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I am a student teacher trying to brainstorm some effective lesson plans for combinations and permutations for a high school statistics course. My master teacher has decided that he will introduce combinations, so I'm left with presenting counting problems involving permutations with nondistinct items and probabilities involving combinations. For example, by the end of the lesson I expect the students to find the total number of distinct arrangements of the word TATTER. I also expect them to solve problems like these:

A manufacturing site produces 120 computers, 4 of which are defective. The quality control manager selects 5 computers. What is the probability that exactly one of them is defective?

In this problem, I expect them to reason that they need 1 defective computer from 4 defective computers: $ \binom{4}{1}$ and that the number of choosing 4 nondefective computers from 116 is $\binom{116}{4}$. They are then supposed to use the multiplication rule and then divide the result by $\binom{120}{5}$.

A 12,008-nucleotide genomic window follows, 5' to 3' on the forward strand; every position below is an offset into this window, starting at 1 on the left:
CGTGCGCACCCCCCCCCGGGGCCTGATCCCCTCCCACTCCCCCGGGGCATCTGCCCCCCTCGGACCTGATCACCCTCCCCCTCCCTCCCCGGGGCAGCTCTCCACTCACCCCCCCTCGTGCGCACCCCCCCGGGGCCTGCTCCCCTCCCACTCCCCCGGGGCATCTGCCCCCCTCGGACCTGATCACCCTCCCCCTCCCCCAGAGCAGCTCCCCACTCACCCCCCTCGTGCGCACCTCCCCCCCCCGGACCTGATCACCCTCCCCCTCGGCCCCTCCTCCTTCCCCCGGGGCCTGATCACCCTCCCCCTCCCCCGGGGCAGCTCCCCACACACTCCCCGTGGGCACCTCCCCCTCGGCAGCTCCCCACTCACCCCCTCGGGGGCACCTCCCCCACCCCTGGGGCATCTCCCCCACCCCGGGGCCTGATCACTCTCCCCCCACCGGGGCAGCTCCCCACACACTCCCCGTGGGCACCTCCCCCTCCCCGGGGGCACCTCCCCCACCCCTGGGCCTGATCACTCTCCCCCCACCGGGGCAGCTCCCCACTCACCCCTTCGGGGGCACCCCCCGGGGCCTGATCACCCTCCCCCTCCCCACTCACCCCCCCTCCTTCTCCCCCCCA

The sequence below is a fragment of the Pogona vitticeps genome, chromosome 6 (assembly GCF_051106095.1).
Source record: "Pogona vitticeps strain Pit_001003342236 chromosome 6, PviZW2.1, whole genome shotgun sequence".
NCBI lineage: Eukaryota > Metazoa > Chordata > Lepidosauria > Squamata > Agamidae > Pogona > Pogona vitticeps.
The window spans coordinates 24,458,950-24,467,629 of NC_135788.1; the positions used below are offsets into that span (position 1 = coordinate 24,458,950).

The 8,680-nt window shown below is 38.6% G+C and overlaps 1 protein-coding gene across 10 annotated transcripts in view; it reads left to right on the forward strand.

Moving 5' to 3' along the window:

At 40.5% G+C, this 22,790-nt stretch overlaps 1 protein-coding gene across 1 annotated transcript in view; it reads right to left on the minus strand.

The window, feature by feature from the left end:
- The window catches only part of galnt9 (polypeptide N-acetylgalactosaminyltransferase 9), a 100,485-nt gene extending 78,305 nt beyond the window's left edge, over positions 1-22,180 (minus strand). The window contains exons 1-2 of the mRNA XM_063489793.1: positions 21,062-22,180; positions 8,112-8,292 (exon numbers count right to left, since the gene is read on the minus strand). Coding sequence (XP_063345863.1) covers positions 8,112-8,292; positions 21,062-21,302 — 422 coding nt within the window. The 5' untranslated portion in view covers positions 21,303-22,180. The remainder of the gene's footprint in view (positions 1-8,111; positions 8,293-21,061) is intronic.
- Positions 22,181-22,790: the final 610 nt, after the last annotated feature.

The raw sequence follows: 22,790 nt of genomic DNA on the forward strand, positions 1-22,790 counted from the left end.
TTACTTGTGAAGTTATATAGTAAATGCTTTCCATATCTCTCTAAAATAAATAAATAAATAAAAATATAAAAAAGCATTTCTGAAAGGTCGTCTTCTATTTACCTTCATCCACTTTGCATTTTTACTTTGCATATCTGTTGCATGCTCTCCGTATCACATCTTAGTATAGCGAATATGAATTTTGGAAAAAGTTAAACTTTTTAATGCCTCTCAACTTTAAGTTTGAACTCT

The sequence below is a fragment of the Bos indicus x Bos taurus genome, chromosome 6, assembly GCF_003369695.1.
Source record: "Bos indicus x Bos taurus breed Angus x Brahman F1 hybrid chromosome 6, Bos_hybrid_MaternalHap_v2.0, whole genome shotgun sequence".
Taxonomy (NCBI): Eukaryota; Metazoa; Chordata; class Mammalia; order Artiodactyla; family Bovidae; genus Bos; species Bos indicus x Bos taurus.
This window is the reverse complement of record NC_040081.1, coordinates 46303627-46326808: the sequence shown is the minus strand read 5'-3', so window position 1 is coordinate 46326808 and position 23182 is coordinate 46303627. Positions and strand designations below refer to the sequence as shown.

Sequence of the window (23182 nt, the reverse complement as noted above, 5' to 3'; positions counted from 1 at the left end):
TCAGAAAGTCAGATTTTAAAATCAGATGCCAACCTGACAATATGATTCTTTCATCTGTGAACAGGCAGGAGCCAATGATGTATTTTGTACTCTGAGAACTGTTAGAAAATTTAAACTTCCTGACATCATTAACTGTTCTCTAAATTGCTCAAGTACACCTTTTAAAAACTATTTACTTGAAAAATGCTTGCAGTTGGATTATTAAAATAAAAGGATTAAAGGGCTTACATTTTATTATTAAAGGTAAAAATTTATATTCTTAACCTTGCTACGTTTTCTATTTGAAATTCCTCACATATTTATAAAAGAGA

What activities/worksheets/teaching strategies would be helpful for this lesson? I've looked up on-line and there aren't that many resources available. The target audience are 11th/12th graders who at least passed Algebra II with a C and Precalculus with a D.

My main concern is the presentation of the materials. Many of them are expected to have problems with manipulating with factorial expressions and a significant % are developmentally not ready yet to handle questions that seem open-ended or ask for something that requires additional thinking beyond the lesson. The majority of them are familiar with teachers showing them how to do a math problem and then copying a procedure to similar questions.

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